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Taj Mahal: The Hidden Truth

Posted by Admin on February 22, 2010

Taj Mahal: The Hidden Truth

Location

India, Uttar Pradesh, Agra – Coordinates: 27° 10′ 0 N 78° 2′ 60 E

Image Source: Google Earth – Copyright Digital Globe

Introduction

The Taj Mahal (also “the Taj”) is considered the finest example of Mughal architecture, a style that combines elements from Persian, Ottoman, Indian, and Islamic architectural styles.
In 1983, the Taj Mahal became a UNESCO World Heritage Site and was cited as “the jewel of Muslim art in India and one of the universally admired masterpieces of the world’s heritage.”


In 1983, the Taj Mahal became a UNESCO World Heritage Site

While the white domed marble mausoleum is its most familiar component, the Taj Mahal is actually an integrated complex of structures. Building began around 1632 and was completed around 1653, and employed thousands of artisans and craftsmen. The Persian architect, Ustad Ahmad Lahauri is generally considered to be the principal designer of the Taj Mahal.


The mausoleum of the Taj Mahal.
Image Source

Construction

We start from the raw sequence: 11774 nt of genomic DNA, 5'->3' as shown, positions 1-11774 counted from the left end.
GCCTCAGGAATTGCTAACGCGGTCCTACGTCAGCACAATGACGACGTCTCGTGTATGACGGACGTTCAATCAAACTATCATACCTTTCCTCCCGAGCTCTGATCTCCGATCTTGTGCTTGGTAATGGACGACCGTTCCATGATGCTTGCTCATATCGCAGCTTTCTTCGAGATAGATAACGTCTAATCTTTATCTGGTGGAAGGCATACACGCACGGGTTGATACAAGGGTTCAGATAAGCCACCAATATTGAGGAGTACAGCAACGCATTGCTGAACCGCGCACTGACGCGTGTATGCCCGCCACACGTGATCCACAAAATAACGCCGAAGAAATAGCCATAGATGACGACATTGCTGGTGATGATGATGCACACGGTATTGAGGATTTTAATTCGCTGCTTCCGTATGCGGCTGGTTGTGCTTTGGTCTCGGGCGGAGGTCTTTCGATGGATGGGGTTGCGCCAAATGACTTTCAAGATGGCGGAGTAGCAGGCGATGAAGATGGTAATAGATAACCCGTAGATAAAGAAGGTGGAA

The Taj Mahal was built on a parcel of land to the south of the walled city of Agra. Shah Jahan presented Maharajah Jai Singh with a large palace in the center of Agra in exchange for the land. An area of roughly three acres was excavated, filled with dirt to reduce seepage and leveled at 50 meters above riverbank. In the tomb area, wells were dug and filled with stone and rubble as the footings of the tomb. Instead of lashed bamboo, workmen constructed a colossal brick scaffold that mirrored the tomb. The scaffold was so enormous that foremen estimated it would take years to dismantle. According to the legend, Shah Jahan decreed that anyone could keep the bricks taken from the scaffold, and thus it was dismantled by peasants overnight. A fifteen kilometer tamped-earth ramp was built to transport marble and materials to the construction site. Teams of twenty or thirty oxen were strained to pull blocks on specially constructed wagons. An elaborate post-and-beam pulley system was used to raise the blocks into desired position. Water was drawn from the river by a series of purs, an animal-powered rope and bucket mechanism, into a large storage tank and raised to large distribution tank. It was passed into three subsidiary tanks, from which it was piped to the complex.

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